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Yes, I stand by that, I would never rent a house to beneficiaries.  The reason why we ave WINZ guests at the motel is that we have staff 24/7 to look after them, (we had the police at the motel on Saturday night and on Monday for some the beneficiaries). In a residential tenancy, there is of course no one to check on the beneficiaries daily.

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Why slag Yvil.  He's just doing what he can in the situation he faces.

That said the emergeny accommodation thing and it's causes are evil.  It's the fault of people much further up the foodcain than Yvil.  We have a government and bureaucracy who could not implement any fundamental fix or intend to. .

Direct your anger there. 

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I'm not slagging Yvil for providing emergency accommodation. I think in a civilised society it would be appalling to have families in need of shelter while accommodation stood empty, so I have no issue with emergency housing being provided by motel owners. I don't think that makes those providers slumlords or parasites or anything else. Merely pointing out that in his own words, Yvil vowed never to rent to beneficiaries - until it started to cost him money. HouseMouse was right to call him a hypocrite.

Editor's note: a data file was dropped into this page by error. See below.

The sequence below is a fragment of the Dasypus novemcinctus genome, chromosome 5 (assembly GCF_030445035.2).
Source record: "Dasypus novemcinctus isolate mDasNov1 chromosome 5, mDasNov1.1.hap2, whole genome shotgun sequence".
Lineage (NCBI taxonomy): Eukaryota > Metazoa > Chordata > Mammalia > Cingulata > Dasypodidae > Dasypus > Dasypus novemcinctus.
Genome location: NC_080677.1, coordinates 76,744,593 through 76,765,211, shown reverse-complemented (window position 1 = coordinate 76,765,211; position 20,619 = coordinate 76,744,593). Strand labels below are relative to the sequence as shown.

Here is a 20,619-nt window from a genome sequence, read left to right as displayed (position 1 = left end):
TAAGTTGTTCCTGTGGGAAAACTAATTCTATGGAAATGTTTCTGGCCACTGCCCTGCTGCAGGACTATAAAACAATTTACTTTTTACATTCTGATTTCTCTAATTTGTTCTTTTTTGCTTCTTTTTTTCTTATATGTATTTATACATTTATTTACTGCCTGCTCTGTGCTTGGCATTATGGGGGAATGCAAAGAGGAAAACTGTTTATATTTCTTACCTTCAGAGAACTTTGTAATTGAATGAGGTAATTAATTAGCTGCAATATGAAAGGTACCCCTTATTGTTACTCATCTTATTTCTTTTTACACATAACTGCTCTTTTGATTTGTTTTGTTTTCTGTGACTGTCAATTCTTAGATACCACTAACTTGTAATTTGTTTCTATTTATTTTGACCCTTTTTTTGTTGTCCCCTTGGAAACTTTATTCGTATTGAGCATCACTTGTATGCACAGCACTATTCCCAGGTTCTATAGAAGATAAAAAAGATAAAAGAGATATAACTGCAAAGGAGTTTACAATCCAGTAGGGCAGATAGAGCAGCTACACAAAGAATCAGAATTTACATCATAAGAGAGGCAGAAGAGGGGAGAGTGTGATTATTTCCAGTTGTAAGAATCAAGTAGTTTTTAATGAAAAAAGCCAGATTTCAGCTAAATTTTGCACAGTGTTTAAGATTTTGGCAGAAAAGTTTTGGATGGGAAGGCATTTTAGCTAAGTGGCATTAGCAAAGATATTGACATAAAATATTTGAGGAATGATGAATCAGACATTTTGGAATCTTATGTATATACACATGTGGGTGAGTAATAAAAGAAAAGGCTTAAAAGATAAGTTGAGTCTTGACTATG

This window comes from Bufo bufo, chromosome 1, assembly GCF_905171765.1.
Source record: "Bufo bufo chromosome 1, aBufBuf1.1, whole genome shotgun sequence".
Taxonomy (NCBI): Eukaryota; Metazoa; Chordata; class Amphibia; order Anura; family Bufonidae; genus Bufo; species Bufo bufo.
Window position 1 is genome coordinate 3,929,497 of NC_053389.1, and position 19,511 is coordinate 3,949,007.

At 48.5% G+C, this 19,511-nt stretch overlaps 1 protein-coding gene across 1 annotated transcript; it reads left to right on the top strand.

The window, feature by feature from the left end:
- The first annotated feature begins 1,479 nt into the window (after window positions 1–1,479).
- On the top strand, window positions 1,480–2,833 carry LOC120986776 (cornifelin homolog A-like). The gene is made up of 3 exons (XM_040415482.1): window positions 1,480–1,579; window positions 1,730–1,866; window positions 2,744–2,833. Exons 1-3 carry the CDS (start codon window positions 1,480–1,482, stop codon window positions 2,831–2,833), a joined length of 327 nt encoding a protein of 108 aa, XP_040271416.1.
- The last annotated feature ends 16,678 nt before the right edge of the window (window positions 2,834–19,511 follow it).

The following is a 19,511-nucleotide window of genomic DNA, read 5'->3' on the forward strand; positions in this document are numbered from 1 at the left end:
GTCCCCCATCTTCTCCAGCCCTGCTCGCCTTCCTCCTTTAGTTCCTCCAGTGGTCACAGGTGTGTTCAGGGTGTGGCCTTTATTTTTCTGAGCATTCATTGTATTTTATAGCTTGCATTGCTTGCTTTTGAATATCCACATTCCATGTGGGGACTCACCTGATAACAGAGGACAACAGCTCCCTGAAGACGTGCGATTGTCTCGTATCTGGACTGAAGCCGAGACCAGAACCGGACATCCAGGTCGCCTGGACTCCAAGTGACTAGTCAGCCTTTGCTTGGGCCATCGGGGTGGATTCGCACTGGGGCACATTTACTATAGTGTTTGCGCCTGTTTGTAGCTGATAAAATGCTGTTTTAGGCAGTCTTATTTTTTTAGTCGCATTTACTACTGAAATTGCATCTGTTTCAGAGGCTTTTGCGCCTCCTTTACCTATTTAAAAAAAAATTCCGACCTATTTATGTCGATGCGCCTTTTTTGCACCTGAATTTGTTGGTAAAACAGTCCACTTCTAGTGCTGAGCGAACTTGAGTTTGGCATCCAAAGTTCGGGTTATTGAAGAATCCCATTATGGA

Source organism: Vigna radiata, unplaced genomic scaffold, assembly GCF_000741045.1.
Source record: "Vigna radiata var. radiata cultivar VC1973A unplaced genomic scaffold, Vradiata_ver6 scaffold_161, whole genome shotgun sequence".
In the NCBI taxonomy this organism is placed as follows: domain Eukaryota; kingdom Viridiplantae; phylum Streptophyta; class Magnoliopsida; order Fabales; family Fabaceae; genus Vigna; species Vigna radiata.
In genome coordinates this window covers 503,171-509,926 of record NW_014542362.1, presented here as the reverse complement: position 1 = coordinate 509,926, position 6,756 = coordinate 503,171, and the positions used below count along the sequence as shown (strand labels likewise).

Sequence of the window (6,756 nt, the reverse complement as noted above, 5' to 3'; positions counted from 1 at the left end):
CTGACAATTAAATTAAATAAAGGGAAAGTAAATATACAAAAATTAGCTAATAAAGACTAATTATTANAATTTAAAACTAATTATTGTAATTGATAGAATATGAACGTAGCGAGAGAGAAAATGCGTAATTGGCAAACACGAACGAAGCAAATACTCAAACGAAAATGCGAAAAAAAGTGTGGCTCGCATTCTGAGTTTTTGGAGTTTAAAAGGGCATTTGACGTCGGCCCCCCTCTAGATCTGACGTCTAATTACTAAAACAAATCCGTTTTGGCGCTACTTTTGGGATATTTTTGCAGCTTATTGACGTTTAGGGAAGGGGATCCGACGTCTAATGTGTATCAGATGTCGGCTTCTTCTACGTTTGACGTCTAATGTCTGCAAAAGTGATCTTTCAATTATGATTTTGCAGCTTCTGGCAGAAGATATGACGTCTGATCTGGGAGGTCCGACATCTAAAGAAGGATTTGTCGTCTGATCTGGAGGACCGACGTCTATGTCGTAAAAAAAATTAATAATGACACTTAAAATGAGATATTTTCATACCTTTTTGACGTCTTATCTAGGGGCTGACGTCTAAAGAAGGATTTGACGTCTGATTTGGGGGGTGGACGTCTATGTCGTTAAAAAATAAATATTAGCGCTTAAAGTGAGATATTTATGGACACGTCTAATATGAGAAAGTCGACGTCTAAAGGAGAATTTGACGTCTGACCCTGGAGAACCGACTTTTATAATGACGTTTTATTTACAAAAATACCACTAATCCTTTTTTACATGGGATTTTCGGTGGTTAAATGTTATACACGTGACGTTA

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Again, I stand by that, I would never rent a house to beneficiaries.  The reason why we ave WINZ guests at the motel is that we have staff 24/7 to look after them, (we had the police at the motel on Saturday night and on Monday for some the beneficiaries). In a residential tenancy, there is of course no one to check on the beneficiaries daily.

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Money talks...presumably you're making a killing having your motel at full capacity, likely better than normal trading? 

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Yes it does, especially when the choice is, go bust or find a way to survive.

The motel is not full, we have about one third occupied by WINZ guests, which we have to keep separate from regular guests 

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And I see nothing wrong with providing emergency accommodation to the lady who shows up with the cops at 2am, beaten up by her partner in search of a warm bed.  I'm actually proud of it.

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But it's more about the money right? Like if it was a rental it wouldn't be worth the effort

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Fantastic. I'm so glad my tax money is going towards making you feel proud. 

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Yvil's point is about business survival. Government policies took his business away from him, but luckily government policies then provided him with a means of getting part of it back. he never said he gets more off WINZ than off commercial motel customers. But half a feed is better than no feed. That is his point. He also mentions that he is providing a much needed social service as well. Cut out the moaning about him.